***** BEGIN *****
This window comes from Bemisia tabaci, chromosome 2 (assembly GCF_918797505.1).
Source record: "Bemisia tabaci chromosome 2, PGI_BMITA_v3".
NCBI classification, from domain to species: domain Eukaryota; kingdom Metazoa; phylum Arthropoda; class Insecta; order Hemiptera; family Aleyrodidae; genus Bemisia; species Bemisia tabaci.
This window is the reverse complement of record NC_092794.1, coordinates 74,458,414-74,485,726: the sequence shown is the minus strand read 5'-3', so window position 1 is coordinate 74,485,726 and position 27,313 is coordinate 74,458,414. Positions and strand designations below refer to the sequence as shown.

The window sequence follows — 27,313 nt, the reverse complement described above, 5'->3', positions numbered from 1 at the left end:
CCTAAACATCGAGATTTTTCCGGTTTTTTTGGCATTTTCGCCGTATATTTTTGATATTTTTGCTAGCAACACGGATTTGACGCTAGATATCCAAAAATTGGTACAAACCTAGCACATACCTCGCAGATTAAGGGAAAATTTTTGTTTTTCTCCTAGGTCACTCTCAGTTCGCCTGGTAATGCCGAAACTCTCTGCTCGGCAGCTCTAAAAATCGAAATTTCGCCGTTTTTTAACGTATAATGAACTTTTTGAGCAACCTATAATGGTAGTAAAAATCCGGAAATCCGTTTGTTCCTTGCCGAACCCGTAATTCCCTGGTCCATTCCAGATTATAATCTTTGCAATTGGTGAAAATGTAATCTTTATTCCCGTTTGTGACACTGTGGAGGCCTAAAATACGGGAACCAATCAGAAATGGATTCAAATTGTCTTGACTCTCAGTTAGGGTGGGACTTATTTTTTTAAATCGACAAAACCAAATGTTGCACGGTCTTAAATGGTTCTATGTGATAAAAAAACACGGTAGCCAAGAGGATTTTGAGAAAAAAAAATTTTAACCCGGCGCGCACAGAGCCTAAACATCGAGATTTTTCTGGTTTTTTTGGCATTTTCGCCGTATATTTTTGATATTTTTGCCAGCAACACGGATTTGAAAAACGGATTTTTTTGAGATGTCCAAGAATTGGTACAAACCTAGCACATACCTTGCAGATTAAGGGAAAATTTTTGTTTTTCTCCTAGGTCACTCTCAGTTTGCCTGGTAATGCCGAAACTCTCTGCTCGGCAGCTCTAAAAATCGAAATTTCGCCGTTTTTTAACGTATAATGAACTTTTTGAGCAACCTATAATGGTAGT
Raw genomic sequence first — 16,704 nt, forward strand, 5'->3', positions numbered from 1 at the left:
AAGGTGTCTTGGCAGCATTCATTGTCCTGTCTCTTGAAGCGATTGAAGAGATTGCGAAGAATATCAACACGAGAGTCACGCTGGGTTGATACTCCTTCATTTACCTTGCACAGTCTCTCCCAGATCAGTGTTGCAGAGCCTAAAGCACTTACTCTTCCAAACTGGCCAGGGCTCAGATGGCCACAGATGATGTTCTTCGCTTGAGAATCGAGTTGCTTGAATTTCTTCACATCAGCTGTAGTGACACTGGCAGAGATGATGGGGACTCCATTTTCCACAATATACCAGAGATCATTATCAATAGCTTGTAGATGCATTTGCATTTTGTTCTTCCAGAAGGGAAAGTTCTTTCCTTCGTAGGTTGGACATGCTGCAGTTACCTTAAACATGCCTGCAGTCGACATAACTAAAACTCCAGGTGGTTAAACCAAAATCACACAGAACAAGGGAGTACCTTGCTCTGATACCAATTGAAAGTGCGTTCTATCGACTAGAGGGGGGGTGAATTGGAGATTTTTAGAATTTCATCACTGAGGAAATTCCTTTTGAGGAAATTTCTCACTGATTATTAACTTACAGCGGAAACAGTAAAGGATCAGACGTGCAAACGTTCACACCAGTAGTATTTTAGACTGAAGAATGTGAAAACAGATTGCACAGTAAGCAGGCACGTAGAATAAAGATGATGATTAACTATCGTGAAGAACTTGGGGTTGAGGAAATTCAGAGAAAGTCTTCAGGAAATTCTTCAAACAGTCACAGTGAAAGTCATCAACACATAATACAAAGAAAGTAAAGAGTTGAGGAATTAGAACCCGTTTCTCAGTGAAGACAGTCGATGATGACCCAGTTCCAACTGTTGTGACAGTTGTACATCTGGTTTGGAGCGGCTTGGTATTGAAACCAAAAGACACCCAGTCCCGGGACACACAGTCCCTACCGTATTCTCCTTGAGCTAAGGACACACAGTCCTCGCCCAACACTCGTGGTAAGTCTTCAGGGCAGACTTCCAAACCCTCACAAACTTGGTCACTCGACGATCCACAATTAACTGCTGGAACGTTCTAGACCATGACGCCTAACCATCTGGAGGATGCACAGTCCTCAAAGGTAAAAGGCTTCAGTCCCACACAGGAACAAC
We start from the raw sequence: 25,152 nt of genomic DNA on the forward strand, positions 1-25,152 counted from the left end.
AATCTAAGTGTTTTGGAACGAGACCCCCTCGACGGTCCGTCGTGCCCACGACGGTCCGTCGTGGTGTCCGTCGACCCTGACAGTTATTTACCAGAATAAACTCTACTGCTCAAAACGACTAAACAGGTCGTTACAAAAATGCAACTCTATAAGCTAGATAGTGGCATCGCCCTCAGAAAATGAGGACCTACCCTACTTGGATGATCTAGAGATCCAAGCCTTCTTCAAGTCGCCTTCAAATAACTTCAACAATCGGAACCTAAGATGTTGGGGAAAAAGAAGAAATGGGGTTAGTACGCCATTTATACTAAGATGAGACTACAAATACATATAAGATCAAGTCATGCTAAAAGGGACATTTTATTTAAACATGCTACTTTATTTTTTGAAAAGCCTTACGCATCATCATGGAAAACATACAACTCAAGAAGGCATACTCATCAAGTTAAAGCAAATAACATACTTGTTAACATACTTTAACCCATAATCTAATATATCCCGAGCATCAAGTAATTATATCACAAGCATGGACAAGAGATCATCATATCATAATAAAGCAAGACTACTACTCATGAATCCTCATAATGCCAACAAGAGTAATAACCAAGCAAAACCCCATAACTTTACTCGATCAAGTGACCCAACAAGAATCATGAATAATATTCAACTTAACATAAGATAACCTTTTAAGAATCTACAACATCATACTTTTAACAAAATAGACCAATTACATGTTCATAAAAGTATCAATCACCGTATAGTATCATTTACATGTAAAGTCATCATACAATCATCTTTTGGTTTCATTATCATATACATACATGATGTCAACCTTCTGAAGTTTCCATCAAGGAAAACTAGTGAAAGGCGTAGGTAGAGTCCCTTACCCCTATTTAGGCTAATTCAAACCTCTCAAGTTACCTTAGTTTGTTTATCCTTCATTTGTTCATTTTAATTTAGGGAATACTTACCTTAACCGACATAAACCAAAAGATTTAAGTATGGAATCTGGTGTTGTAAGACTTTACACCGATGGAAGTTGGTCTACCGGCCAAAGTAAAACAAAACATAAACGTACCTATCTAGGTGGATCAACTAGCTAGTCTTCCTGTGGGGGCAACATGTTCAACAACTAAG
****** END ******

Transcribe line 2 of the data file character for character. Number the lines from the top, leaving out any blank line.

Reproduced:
Source record: "Bemisia tabaci chromosome 2, PGI_BMITA_v3".